The shipping industry’s use of very low sulphur fuel oil, introduced to comply with the IMO’s 2020 sulphur cap, will lead to a massive increase in black carbon emissions, and this will both accelerate the melting of Arctic sea ice and have a major impact on Earth’s climate, she added.

The coalition of 18 NGOs is also calling for the UN body that regulates the global shipping industry to support an immediate switch to distillate fuels for ships in the Arctic and develop a global rule prohibiting fuels with high black carbon emissions.

A ban on heavy fuel oil use is already in effect in the Antarctic.

Clean-up nightmare

The Canadian submission to the upcoming 7th Session of the IMO’s Sub-Committee on Pollution Prevention and Response (PPR7) in February says banning HFO in the Arctic would bring environmental benefits but would come at a higher economic cost for northern communities dependent on the marine resupply from southern Canada.

HFO spills as a result of an accident present the biggest threat to the Arctic environment, experts say.

HFO has a high viscosity and density and does not evaporate quickly, and can stay in the environment for a long time, according to the Canadian submission.

“The persistence of HFO means that there is a higher likelihood of physical fouling and ingestion of oil by marine wildlife,” the report says. “An HFO spill would also present possible shoreline contamination, threatening wildlife and traditional activities of Indigenous and Inuit populations, who may become exposed to the contamination directly or indirectly.”

Clean-up efforts will be particularly challenging given the cold environment, the enormous distances and the lack of infrastructure and resources to mount a quick response, the report notes.

“Although other, lighter fuels (e.g., marine diesel) that could replace HFO have higher toxicity to marine life, they evaporate more quickly and are less persistent in the environment,” the report says. “Therefore, HFO presents a greater longer-term ecological risk compared to other marine fuels that are available, such as marine diesel and other distillate fuels.”

Lower sulphur dioxide emissions

The submission says an HFO ban could also result in an 80 per cent reduction in sulphur oxide (SOx) emissions compared to emissions under the IMO’s 2020 sulphur cap program.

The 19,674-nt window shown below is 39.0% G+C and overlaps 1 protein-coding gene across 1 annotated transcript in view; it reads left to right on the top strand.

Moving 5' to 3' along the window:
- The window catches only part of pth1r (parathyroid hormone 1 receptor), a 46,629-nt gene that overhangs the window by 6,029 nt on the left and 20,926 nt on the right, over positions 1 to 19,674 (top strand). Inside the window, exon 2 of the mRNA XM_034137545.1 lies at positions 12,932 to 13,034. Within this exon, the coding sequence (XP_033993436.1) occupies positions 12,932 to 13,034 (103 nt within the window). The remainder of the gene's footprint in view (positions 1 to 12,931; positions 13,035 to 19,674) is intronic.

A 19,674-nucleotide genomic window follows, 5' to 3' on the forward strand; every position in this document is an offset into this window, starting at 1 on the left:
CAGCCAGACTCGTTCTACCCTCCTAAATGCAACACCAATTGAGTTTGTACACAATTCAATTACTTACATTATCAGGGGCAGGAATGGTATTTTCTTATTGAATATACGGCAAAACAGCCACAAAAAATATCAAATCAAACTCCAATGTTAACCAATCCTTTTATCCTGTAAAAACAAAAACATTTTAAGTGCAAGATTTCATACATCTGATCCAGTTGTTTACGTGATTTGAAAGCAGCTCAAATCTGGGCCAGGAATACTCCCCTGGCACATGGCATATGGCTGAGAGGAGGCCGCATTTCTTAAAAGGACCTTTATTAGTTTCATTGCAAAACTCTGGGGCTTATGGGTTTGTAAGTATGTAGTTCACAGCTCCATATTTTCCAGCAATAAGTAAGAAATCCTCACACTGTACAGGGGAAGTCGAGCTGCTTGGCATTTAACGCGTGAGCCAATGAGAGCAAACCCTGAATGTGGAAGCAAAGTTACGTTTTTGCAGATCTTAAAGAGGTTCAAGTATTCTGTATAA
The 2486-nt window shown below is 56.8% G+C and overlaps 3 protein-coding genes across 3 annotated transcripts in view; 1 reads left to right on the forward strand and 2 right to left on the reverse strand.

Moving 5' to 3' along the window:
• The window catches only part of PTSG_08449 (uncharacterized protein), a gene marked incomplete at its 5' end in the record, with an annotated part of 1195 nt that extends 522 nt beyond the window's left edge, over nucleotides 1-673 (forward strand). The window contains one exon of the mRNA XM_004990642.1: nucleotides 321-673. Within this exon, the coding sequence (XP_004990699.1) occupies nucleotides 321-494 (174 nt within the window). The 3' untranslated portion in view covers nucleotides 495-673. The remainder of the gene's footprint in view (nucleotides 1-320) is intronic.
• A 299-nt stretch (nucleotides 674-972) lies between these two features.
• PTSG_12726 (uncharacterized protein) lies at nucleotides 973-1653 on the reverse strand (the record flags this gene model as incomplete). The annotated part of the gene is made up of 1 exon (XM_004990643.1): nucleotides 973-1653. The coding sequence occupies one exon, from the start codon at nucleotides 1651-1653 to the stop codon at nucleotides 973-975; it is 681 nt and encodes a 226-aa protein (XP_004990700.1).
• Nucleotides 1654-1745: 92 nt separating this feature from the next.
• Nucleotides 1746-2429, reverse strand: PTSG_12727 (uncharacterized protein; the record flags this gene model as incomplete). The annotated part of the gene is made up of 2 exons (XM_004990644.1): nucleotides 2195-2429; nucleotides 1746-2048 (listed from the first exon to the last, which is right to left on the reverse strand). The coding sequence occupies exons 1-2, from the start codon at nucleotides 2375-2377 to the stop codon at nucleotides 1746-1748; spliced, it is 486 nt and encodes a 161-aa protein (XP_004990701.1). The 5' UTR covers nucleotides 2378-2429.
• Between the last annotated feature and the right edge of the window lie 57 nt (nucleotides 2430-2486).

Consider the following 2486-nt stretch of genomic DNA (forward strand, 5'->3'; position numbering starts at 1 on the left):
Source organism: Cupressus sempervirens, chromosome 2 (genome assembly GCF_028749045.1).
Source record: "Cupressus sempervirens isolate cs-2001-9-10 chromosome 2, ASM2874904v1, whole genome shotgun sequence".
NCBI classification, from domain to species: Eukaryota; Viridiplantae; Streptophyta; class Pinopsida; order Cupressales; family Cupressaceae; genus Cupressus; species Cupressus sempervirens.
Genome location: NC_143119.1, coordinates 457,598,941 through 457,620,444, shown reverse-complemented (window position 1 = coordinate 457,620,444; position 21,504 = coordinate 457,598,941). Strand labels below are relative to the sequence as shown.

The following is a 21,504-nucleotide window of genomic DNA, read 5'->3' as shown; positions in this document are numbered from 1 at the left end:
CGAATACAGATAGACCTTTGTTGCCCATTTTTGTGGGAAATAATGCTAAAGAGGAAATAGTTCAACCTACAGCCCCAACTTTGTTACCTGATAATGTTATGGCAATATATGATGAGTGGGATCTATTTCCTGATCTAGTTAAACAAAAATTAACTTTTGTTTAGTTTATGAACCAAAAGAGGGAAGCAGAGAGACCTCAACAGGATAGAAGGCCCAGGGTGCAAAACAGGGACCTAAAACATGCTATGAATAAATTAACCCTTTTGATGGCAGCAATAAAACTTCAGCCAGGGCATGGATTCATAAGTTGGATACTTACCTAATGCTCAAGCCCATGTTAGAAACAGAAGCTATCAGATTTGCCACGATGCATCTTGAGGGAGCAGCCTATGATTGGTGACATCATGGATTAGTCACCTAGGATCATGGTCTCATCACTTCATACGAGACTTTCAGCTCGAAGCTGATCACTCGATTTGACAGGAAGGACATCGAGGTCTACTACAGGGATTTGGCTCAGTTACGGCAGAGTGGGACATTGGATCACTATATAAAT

Sulphur oxides are emitted from ship engines during the combustion process of marine fuels containing sulphur, like HFO and other fuels derived from crude oil, the submission says.

Once in the atmosphere, SOx can lead to acid rain, with associated acidification and eutrophication impacts on sensitive Arctic aquatic and terrestrial systems, it adds.

A ban on the HFO in northern waters is also estimated to cut black carbon emissions in Canada’s Arctic by an average of 31 per cent for vessels switching from HFO to distillate fuels.

Furthermore, the HFO ban would also cut particulate matter emissions from all shipping in the Canadian Arctic by 31 per cent – with an average reduction for vessels switching from HFO to distillate of 39 per cent.

Increased costs for Northern communities

Children from the town of Pond Inlet watch a boat shuttle people and cargo to the CGS Des Groseilliers Saturday August 23, 2014 in Pond Inlet, Nunavut. (Adrian Wyld/THE CANADIAN PRESS)

However, the increased cost of fuel due the HFO ban could result in additional product price increases for community resupply products in the range of 0.7 per cent to 1.9 per cent, the report says.

These fuel price increases could increase household expenditures by $248-$679 per household per year, the Canadian submission notes.

“Canada is of the view that, when weighing action to reduce the environmental risks associated with the use and carriage for use as fuel of HFO in the Arctic, social, economic and other impacts on vulnerable Arctic communities must also be taken into account,” the submission says.